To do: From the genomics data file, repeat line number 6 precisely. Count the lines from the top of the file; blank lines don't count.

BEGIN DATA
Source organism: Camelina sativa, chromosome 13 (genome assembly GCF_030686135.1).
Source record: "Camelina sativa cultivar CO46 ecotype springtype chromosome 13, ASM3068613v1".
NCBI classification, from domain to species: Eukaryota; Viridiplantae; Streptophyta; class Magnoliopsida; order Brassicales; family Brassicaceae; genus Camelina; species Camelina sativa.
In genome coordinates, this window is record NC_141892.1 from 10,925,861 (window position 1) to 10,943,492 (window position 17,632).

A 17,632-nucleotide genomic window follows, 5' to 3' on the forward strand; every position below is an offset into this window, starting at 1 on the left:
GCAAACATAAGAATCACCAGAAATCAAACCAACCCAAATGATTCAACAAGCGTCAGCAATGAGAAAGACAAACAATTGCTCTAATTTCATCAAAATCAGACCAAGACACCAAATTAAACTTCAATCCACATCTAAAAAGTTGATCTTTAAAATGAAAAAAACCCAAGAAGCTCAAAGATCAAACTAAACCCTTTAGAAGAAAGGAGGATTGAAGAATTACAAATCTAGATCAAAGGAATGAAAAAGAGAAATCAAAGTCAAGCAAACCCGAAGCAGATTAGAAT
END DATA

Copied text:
GCAAACATAAGAATCACCAGAAATCAAACCAACCCAAATGATTCAACAAGCGTCAGCAATGAGAAAGACAAACAATTGCTCTAATTTCATCAAAATCAGACCAAGACACCAAATTAAACTTCAATCCACATCTAAAAAGTTGATCTTTAAAATGAAAAAAACCCAAGAAGCTCAAAGATCAAACTAAACCCTTTAGAAGAAAGGAGGATTGAAGAATTACAAATCTAGATCAAAGGAATGAAAAAGAGAAATCAAAGTCAAGCAAACCCGAAGCAGATTAGAAT